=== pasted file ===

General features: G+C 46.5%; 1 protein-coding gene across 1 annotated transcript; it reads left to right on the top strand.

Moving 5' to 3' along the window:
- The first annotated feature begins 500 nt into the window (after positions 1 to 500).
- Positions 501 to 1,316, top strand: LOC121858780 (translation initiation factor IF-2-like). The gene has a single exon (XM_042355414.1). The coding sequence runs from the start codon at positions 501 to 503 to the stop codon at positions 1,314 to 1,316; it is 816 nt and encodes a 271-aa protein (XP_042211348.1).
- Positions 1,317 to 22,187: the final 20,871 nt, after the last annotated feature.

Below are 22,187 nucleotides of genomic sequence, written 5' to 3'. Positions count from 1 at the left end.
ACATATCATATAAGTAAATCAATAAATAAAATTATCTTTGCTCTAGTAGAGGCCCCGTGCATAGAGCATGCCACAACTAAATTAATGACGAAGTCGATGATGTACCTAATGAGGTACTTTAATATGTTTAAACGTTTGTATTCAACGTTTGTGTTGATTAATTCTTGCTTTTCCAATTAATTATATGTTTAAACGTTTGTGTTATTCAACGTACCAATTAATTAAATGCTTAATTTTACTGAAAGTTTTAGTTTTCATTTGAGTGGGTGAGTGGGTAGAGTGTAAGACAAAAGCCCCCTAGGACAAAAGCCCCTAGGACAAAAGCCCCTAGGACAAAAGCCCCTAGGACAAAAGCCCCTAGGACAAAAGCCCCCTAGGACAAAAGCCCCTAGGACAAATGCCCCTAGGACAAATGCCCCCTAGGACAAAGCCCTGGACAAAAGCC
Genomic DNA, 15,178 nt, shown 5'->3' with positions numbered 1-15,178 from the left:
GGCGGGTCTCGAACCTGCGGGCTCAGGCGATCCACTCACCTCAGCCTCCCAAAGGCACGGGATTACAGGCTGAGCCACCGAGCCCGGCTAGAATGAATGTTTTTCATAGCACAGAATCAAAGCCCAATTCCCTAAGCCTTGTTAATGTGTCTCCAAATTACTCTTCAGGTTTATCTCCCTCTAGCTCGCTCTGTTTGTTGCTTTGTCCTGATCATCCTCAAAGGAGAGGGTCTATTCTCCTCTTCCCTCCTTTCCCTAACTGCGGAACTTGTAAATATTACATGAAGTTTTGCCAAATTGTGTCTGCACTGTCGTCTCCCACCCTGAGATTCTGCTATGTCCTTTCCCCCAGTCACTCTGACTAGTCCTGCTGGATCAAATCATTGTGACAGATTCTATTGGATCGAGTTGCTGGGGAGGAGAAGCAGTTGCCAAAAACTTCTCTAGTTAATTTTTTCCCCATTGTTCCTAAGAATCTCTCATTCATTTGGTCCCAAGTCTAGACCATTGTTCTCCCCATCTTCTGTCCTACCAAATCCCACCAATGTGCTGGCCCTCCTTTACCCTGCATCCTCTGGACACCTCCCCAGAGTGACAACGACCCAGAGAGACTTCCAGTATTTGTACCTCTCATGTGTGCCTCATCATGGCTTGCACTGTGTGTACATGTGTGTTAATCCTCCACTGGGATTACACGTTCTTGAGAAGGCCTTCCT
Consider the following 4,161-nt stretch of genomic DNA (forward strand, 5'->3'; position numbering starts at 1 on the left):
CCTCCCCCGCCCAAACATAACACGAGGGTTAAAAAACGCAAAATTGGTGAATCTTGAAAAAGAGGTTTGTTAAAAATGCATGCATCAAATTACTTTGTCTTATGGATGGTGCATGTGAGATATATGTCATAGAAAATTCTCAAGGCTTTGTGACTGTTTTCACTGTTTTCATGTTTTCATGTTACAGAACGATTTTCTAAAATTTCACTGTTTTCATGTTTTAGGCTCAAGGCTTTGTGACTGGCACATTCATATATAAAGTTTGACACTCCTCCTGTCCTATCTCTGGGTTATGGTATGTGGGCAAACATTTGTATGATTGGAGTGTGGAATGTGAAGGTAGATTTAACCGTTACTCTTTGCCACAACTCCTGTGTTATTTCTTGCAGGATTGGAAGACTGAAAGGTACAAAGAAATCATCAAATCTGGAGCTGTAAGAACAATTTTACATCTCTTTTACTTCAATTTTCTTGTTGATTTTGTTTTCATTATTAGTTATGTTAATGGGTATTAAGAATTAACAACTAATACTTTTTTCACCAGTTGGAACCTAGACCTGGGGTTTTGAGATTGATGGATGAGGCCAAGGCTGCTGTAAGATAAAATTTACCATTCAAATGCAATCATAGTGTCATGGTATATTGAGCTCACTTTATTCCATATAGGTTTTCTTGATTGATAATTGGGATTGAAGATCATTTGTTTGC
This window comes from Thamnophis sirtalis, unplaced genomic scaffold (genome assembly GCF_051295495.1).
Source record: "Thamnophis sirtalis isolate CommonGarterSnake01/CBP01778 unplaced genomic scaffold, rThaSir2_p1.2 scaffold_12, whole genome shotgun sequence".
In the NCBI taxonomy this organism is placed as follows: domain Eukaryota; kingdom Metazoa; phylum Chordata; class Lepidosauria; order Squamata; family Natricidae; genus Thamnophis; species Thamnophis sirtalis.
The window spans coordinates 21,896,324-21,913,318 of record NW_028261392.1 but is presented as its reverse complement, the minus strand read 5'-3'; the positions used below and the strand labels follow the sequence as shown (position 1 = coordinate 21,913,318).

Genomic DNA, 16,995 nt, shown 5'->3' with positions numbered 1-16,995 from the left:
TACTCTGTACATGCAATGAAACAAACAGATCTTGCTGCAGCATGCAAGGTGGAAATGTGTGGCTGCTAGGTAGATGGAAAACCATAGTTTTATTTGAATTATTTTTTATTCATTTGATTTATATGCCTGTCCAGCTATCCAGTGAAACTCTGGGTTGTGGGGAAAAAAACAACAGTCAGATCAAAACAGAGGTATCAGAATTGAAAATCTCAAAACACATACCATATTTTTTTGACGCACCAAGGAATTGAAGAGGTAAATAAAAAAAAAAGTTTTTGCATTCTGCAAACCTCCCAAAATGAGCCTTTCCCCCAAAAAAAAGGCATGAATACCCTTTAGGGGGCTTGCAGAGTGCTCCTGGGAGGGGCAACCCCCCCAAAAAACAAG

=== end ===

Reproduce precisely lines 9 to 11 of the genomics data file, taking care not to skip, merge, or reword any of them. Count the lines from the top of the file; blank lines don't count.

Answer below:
GGCGGGTCTCGAACCTGCGGGCTCAGGCGATCCACTCACCTCAGCCTCCCAAAGGCACGGGATTACAGGCTGAGCCACCGAGCCCGGCTAGAATGAATGTTTTTCATAGCACAGAATCAAAGCCCAATTCCCTAAGCCTTGTTAATGTGTCTCCAAATTACTCTTCAGGTTTATCTCCCTCTAGCTCGCTCTGTTTGTTGCTTTGTCCTGATCATCCTCAAAGGAGAGGGTCTATTCTCCTCTTCCCTCCTTTCCCTAACTGCGGAACTTGTAAATATTACATGAAGTTTTGCCAAATTGTGTCTGCACTGTCGTCTCCCACCCTGAGATTCTGCTATGTCCTTTCCCCCAGTCACTCTGACTAGTCCTGCTGGATCAAATCATTGTGACAGATTCTATTGGATCGAGTTGCTGGGGAGGAGAAGCAGTTGCCAAAAACTTCTCTAGTTAATTTTTTCCCCATTGTTCCTAAGAATCTCTCATTCATTTGGTCCCAAGTCTAGACCATTGTTCTCCCCATCTTCTGTCCTACCAAATCCCACCAATGTGCTGGCCCTCCTTTACCCTGCATCCTCTGGACACCTCCCCAGAGTGACAACGACCCAGAGAGACTTCCAGTATTTGTACCTCTCATGTGTGCCTCATCATGGCTTGCACTGTGTGTACATGTGTGTTAATCCTCCACTGGGATTACACGTTCTTGAGAAGGCCTTCCT
Consider the following 4,161-nt stretch of genomic DNA (forward strand, 5'->3'; position numbering starts at 1 on the left):
CCTCCCCCGCCCAAACATAACACGAGGGTTAAAAAACGCAAAATTGGTGAATCTTGAAAAAGAGGTTTGTTAAAAATGCATGCATCAAATTACTTTGTCTTATGGATGGTGCATGTGAGATATATGTCATAGAAAATTCTCAAGGCTTTGTGACTGTTTTCACTGTTTTCATGTTTTCATGTTACAGAACGATTTTCTAAAATTTCACTGTTTTCATGTTTTAGGCTCAAGGCTTTGTGACTGGCACATTCATATATAAAGTTTGACACTCCTCCTGTCCTATCTCTGGGTTATGGTATGTGGGCAAACATTTGTATGATTGGAGTGTGGAATGTGAAGGTAGATTTAACCGTTACTCTTTGCCACAACTCCTGTGTTATTTCTTGCAGGATTGGAAGACTGAAAGGTACAAAGAAATCATCAAATCTGGAGCTGTAAGAACAATTTTACATCTCTTTTACTTCAATTTTCTTGTTGATTTTGTTTTCATTATTAGTTATGTTAATGGGTATTAAGAATTAACAACTAATACTTTTTTCACCAGTTGGAACCTAGACCTGGGGTTTTGAGATTGATGGATGAGGCCAAGGCTGCTGTAAGATAAAATTTACCATTCAAATGCAATCATAGTGTCATGGTATATTGAGCTCACTTTATTCCATATAGGTTTTCTTGATTGATAATTGGGATTGAAGATCATTTGTTTGC